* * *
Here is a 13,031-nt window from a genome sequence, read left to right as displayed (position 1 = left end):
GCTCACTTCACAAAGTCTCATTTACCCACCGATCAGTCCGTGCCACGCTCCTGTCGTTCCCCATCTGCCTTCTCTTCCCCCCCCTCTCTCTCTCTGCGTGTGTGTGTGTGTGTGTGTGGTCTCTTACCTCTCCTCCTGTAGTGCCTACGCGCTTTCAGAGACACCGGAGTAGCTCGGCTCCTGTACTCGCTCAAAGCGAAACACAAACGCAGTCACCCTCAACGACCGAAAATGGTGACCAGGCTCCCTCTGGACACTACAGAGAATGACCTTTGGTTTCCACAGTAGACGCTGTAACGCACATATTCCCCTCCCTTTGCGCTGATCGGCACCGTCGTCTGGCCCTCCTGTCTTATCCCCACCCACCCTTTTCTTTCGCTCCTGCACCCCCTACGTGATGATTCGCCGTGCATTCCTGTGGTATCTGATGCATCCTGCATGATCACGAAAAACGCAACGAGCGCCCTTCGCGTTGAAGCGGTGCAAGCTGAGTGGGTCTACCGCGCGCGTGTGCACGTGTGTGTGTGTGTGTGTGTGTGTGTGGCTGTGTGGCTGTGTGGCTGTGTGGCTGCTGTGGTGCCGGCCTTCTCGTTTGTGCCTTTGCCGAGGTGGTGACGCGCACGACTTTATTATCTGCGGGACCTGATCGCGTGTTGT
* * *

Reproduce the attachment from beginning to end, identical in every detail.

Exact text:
Here is a 13,031-nt window from a genome sequence, read left to right as displayed (position 1 = left end):
GCTCACTTCACAAAGTCTCATTTACCCACCGATCAGTCCGTGCCACGCTCCTGTCGTTCCCCATCTGCCTTCTCTTCCCCCCCCTCTCTCTCTCTGCGTGTGTGTGTGTGTGTGTGTGGTCTCTTACCTCTCCTCCTGTAGTGCCTACGCGCTTTCAGAGACACCGGAGTAGCTCGGCTCCTGTACTCGCTCAAAGCGAAACACAAACGCAGTCACCCTCAACGACCGAAAATGGTGACCAGGCTCCCTCTGGACACTACAGAGAATGACCTTTGGTTTCCACAGTAGACGCTGTAACGCACATATTCCCCTCCCTTTGCGCTGATCGGCACCGTCGTCTGGCCCTCCTGTCTTATCCCCACCCACCCTTTTCTTTCGCTCCTGCACCCCCTACGTGATGATTCGCCGTGCATTCCTGTGGTATCTGATGCATCCTGCATGATCACGAAAAACGCAACGAGCGCCCTTCGCGTTGAAGCGGTGCAAGCTGAGTGGGTCTACCGCGCGCGTGTGCACGTGTGTGTGTGTGTGTGTGTGTGTGTGGCTGTGTGGCTGTGTGGCTGTGTGGCTGCTGTGGTGCCGGCCTTCTCGTTTGTGCCTTTGCCGAGGTGGTGACGCGCACGACTTTATTATCTGCGGGACCTGATCGCGTGTTGT